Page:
The disturbance resulted in at least 150 reports
A fireball that rattled windows and was felt from southern Ontario to Virginia midday Wednesday is widely thought to be an asteroid, experts believe.
According to the American Meteor Society (AMS) in Geneseo, N.Y., the disturbance resulted in at least 150 reports, seen in wide swaths of the eastern part of North America, including Maryland, Michigan, Pennsylvania and Virginia.
On the society’s website, an observer in western New York reported the fireball was bright white with shades of yellow. An observer in Hagerstown, Md., reported a fireball with red and orange sparks, smoke and a persistent train. A report from Welland, Ontario, described a long, bright green train.
There were also multiple 911 calls in central New York after the boom shook windows, though clouds prevented sightings of the fireball.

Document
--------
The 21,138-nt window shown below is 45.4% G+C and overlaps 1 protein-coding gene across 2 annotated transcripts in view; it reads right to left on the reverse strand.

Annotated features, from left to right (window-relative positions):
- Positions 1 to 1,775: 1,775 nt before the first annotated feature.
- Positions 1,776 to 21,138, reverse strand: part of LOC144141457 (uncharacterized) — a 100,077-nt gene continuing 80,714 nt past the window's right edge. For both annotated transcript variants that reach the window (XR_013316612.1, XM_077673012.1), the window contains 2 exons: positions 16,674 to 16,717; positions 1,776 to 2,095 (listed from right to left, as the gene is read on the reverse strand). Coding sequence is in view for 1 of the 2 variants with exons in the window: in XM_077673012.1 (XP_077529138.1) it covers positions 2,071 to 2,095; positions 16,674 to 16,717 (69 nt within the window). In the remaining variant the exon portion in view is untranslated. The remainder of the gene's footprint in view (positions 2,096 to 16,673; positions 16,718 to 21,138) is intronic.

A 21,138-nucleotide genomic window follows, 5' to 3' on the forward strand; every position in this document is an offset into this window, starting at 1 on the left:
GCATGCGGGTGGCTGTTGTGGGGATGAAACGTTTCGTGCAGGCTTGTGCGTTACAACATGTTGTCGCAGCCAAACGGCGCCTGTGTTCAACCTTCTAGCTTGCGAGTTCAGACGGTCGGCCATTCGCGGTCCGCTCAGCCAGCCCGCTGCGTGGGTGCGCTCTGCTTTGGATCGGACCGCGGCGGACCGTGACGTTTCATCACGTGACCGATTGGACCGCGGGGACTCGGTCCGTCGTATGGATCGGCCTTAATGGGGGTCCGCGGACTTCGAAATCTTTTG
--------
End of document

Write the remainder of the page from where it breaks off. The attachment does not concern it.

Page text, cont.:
The AMS also received a video of the fireball, courtesy of someone named “Stephen P.”https://www.youtube.com/embed/HFBXyud-fjE
“Sunny day so it looked like a gold metallic flash against the blue sky,” said a report from Winchester, Va.
EarthCam tweeted footage of the fireball from a camera in Toronto.
Another observer from Port Dover, Ontario said they “still get goosebumps talking about it,” adding the train “was flaming white, wide and long, no smoke.”
A small chunk of an asteroid or comet is known as a meteoroid. When it enters Earth’s atmosphere, it becomes a meteor, fireball or shooting star. The pieces of rock that hit the ground, valuable to collectors, are called meteorites.
In October, researchers discovered that a fireball that entered Earth’s atmosphere in January 2018 over Michigan contained “extraterrestrial organic compounds.”
In 2019, a separate group of researchers suggested meteorites actually made life possible on Earth. They identified isotopes of selenium in rocks in Earth’s mantle and found identical isotope signatures inside certain meteorites, notably those from the outer solar system.